October 13, 2016
Every year since 1967, the Associated Press NFL Rookie of the Year has been handed out to the two players – one on offense and one on defense – who have performed the best in their first professional season.
But on the offensive side of the ball, the award has been largely given to running backs (and the occasional wide receiver), with just one quarterback (Dennis Shaw, 1970) winning offensive rookie of the year during its first 37 years. That changed in 2004 when Ben Roethlisberger became the first QB since Shaw to win the award. Over the last 12 years, six of the winners have been quarterbacks, four have been running backs and two have been wide receivers.
|2012||Robert Griffin III||WAS||QB|
|2014||Odell Beckham, Jr.||NYG||WR|
It's clearly indicative of the changes that have taken place in the NFL recently, with more teams relying on throwing the ball than running. It also shows that teams are doing something more often than they have in previous years -- allowing rookie quarterbacks to start right away, rather than having them sit for a year or two to learn the offense and adapt to life in the NFL.
In the case of the 2016 Philadelphia Eagles, their original plan was to let rookie Carson Wentz sit behind Sam Bradford, but that plan changed when they were able to get a first-round pick out of the Vikings in exchange for Bradford.
And because of that, there's a chance that the Birds have their first AP Rookie of the Year ... ever.
That's right – the Eagles have never, in the nearly 50-year history of the award, had a player (offensive or defensive) named the NFL's top rookie. But that could change this year with Wentz, who has a 3-1 record as a starter and has thrown seven touchdowns to just one interception through the first quarter of his rookie year. He's set new rookie records almost every week and is currently fifth among all NFL QBs in passer rating (103.5).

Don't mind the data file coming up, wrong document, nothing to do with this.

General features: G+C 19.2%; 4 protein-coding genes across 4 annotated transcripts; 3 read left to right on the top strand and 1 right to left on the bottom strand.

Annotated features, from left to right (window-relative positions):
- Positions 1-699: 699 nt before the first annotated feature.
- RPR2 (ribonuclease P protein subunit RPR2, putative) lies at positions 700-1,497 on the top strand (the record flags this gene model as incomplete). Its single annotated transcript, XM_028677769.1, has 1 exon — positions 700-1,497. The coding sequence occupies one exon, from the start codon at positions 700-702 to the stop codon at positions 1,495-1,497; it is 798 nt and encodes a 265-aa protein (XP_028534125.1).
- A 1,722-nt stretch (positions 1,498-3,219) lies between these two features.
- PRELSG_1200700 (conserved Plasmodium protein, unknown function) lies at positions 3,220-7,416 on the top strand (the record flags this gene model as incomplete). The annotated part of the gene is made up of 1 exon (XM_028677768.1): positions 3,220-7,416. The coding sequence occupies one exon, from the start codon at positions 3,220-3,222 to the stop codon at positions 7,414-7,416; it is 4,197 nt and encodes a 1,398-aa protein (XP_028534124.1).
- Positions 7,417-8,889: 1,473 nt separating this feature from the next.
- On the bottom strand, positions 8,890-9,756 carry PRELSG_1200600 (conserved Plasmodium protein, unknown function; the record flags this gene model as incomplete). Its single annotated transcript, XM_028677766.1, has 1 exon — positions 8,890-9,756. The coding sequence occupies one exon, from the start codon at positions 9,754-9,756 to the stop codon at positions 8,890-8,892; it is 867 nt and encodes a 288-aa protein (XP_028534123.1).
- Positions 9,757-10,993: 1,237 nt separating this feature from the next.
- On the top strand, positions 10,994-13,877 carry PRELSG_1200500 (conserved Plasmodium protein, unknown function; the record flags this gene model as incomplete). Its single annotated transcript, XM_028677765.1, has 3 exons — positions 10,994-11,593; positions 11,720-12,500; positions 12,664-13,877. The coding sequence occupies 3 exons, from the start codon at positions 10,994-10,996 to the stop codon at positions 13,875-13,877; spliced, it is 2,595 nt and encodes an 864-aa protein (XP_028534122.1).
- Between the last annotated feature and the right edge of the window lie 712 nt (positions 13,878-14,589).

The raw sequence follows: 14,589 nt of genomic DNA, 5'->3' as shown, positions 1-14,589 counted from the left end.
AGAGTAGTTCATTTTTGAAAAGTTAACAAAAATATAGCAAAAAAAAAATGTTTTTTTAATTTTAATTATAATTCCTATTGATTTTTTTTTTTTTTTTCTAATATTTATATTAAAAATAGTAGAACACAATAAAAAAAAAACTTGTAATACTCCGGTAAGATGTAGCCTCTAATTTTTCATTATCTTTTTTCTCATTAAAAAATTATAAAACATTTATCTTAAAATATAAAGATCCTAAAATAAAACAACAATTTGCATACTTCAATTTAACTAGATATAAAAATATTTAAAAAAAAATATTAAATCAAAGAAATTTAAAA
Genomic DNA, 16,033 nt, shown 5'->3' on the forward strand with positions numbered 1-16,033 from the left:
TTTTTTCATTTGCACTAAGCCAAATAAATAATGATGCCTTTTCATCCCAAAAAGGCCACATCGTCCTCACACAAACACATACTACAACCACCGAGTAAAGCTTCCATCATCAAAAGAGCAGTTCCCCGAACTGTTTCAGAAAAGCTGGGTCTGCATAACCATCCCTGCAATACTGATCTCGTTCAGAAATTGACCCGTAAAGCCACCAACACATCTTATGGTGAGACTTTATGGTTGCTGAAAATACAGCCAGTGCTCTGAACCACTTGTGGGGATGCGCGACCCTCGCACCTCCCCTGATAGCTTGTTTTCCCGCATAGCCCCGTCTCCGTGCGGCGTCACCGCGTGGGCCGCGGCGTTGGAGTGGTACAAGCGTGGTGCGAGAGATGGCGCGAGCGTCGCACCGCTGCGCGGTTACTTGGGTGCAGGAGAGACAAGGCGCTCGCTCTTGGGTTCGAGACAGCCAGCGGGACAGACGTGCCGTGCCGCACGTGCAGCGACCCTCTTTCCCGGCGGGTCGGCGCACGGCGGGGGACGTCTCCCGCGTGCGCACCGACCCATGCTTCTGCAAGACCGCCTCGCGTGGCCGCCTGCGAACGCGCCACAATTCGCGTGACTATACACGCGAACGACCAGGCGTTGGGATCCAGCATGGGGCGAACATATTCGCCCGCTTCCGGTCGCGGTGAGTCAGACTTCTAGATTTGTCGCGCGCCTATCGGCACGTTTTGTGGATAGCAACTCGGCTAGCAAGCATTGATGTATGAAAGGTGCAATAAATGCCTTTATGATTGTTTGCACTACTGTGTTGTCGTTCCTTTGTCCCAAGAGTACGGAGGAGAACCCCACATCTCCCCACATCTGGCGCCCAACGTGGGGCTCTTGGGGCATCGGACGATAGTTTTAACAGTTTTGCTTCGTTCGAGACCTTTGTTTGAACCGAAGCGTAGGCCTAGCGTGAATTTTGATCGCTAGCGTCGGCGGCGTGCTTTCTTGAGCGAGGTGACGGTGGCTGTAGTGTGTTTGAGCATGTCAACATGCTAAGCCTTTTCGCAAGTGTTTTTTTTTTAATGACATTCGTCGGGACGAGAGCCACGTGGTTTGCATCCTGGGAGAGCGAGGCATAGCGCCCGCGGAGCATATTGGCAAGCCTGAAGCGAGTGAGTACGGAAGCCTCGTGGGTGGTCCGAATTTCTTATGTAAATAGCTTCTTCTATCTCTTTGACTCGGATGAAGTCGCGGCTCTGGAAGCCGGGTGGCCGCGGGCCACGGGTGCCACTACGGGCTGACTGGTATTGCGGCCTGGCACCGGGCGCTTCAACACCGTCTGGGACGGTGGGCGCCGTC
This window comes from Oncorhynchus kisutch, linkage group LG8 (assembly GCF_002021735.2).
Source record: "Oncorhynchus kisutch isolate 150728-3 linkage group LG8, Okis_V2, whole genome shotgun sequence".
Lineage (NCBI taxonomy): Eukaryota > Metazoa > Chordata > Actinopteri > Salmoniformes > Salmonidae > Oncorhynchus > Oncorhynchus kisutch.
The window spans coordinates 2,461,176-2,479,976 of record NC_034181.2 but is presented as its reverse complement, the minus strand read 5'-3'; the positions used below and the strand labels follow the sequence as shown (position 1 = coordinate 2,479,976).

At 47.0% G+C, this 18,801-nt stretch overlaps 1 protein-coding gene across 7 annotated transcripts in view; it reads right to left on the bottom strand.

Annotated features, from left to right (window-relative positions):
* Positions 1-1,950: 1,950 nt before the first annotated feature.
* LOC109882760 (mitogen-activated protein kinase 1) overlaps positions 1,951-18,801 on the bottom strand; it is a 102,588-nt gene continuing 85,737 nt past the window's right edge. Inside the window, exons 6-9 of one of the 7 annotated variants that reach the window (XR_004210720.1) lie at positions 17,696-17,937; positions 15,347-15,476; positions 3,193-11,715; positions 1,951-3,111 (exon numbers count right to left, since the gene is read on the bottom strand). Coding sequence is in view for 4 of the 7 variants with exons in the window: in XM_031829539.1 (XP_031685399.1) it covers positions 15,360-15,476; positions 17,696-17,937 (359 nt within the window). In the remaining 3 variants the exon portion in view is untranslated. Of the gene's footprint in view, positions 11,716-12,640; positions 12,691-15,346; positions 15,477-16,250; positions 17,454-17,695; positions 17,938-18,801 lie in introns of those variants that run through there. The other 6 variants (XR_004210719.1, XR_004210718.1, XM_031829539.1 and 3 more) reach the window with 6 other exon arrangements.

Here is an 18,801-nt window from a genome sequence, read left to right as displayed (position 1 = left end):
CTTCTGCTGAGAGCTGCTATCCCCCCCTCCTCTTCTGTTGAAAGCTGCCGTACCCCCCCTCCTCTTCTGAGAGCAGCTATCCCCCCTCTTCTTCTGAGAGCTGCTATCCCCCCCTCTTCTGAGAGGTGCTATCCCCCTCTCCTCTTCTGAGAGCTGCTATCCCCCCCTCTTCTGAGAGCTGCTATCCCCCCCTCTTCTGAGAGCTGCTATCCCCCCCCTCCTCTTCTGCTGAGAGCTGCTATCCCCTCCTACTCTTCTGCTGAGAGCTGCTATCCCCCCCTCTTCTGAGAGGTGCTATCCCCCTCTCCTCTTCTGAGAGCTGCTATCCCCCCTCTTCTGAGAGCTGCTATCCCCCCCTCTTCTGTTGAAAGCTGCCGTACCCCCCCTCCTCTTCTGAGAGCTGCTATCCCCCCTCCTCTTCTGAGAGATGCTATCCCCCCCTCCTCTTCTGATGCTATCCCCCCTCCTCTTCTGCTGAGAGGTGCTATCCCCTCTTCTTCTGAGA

But he isn't the favorite to win rookie of the year, at least according to Bovada.
That would be Dallas Cowboys rookie running back Ezekiel Elliot, who has 546 yards on 109 carries (5 YPC) and five touchdowns. He's actually a 1/2 favorite to win the award.
And after suffering the first loss of his career on Sunday, Wentz is no longer alone in second among favorites to win the award. He's joined by Elliot's teammate in Dallas, QB Dak Prescott (7 total TDs, 0 INT, 101.5 passer rating).
Here's look at how Bovada sees it:
|Ezekiel Elliot, DAL||-200|
|Carson Wentz, PHI||+300|
|Dak Prescott, DAL||+300|
|Jordan Howard, CHI||+1200|
|Will Fuller, HOU||+2500|
|Sterling Sheppard, NYG||+4000|
Is that Philly's Will Fuller I see?
Considering the winner is decided by a 50-person panel of voters, you would think that Dak and Elliot would split some of the votes, potentially allowing Wentz to move ahead. Furthermore, with Tony Romo expected back at some point this season, it's fair to say that Prescott's odds could fall dramatically in the weeks to come.
Personally, I think the difficulty of playing QB, especially as a rookie in an entirely new system, is much more difficult than running back. That's not to take anything away from what Elliot has done this season, nor is it a homer opinion suggesting that Wentz should be running away with the award. I have less of a problem with Wentz and Prescott being tied than I do with Elliot being such a heavy favorite over a pair of quarterbacks who are playing like anything but rookies.
Follow Matt on Twitter: @matt_mullin